Falling for Max
Carina / July 29, 2014 / $4.99, digital / $7.99, print
Max Crawford has reached the point in life where he's starting to think about settling down. Unfortunately, he's always been a little awkward when it comes to social interactions, and working from home doesn't help. He spends so much time alone, painting beautiful, historically accurate model trains that half of Whitford has begun to joke that he may be a serial killer. Not exactly prime husband material.
Tori Burns has found happiness in Maine, thanks in large part to her shifts at the Trailside Diner. She likes the work, and she loves the local gossip. When shy, geeky Max Crawford becomes a regular, she's intrigued. When she finds out he's in the market for a wife, she's fascinated…and determined to help.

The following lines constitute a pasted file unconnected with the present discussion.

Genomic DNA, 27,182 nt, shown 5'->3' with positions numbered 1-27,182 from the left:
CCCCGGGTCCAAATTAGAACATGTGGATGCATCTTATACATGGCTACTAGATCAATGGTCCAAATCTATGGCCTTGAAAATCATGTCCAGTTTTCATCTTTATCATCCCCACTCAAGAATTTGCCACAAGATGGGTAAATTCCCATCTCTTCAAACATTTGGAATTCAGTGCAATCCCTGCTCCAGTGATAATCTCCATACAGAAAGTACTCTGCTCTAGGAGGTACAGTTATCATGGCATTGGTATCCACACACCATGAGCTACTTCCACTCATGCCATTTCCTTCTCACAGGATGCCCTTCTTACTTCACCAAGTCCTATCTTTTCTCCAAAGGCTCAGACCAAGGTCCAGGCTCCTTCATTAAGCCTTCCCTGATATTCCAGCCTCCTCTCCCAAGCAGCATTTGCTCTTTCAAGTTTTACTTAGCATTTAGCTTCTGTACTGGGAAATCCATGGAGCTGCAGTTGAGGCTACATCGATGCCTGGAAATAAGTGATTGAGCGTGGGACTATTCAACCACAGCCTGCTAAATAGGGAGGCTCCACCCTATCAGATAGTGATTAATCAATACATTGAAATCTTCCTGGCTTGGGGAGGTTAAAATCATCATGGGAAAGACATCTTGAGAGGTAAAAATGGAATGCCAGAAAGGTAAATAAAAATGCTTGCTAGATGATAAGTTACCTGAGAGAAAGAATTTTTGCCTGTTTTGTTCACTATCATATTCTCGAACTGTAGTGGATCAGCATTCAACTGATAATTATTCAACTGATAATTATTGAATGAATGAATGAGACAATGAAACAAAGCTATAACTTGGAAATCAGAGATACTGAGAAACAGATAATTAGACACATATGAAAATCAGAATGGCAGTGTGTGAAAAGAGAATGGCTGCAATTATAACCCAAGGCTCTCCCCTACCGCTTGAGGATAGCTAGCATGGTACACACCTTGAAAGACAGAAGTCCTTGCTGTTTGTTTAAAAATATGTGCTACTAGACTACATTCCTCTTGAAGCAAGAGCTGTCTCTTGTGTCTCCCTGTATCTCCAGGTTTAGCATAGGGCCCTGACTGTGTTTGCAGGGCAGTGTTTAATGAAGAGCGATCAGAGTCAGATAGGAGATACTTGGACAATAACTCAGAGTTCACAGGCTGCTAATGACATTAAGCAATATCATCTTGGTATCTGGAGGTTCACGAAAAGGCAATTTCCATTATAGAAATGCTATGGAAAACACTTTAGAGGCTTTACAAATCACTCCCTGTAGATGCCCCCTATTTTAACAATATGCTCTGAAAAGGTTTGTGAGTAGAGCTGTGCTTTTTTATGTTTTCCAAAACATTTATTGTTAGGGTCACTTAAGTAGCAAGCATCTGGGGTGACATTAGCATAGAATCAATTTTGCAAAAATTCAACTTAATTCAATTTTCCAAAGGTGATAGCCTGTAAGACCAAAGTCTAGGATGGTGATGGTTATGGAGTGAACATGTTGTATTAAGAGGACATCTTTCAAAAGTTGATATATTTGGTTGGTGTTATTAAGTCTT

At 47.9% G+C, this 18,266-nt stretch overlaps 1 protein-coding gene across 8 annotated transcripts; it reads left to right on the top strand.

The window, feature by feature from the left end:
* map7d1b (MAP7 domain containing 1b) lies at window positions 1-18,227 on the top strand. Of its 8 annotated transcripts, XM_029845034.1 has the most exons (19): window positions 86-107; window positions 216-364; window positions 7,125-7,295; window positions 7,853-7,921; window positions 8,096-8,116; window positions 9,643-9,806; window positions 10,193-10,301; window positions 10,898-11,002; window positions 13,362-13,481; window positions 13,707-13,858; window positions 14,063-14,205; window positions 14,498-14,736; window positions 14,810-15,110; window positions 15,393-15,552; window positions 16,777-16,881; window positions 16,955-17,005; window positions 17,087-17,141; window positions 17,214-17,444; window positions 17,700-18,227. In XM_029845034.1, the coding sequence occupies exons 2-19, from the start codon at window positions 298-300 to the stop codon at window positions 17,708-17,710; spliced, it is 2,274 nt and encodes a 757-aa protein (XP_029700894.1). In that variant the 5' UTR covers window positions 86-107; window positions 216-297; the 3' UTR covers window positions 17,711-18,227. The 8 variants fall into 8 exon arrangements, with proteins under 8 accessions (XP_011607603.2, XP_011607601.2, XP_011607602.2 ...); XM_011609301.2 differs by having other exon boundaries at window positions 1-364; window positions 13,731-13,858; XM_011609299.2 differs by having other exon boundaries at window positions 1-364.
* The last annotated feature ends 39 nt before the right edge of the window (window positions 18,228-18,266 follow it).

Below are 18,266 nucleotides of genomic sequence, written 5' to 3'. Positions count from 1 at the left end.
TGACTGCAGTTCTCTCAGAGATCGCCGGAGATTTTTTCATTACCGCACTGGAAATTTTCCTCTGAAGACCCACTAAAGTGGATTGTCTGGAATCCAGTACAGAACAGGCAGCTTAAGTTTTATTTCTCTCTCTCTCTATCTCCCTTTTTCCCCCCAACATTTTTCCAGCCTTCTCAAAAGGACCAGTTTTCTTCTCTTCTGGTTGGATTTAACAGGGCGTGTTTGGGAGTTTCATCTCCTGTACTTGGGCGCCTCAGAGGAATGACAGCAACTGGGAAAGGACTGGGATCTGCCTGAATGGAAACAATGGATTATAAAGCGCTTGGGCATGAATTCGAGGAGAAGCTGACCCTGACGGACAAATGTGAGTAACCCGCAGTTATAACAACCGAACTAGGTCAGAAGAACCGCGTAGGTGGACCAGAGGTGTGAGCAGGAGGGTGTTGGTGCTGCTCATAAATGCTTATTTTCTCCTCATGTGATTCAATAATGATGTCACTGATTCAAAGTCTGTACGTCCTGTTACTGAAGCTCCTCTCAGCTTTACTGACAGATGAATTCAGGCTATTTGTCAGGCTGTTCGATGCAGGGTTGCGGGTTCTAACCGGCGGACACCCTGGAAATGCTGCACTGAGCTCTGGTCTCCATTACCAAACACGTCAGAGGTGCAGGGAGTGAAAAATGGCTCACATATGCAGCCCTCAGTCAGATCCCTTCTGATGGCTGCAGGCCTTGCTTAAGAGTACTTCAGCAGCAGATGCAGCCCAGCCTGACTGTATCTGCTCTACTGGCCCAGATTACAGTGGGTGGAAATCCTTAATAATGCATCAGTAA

Molding Max into every woman's dream turns out to be much easier than expected. But has Tori's plan worked a little too well? As she turns his comfortable life all sorts of upside down, she'll have to find a way to show just how she's fallen for him…the real him.
It is not uncommon to read a book about shy, socially awkward heroines. We love watching them blossom under the attention of the right person. Heroes for the most part are a different breed. Their vulnerabilities are hidden layers deep beneath assertive, high-handed alpha characteristics and bits of swagger. Over the book the heroine has to slowly peel back the layers, coaxing the hero into letting his guard down and admit to any type of weakness. While it is fascinating to watch this, there is a sense of uniqueness when a hero is candid and open up front. Max in Shannon Stacey's Falling for Max is one such hero.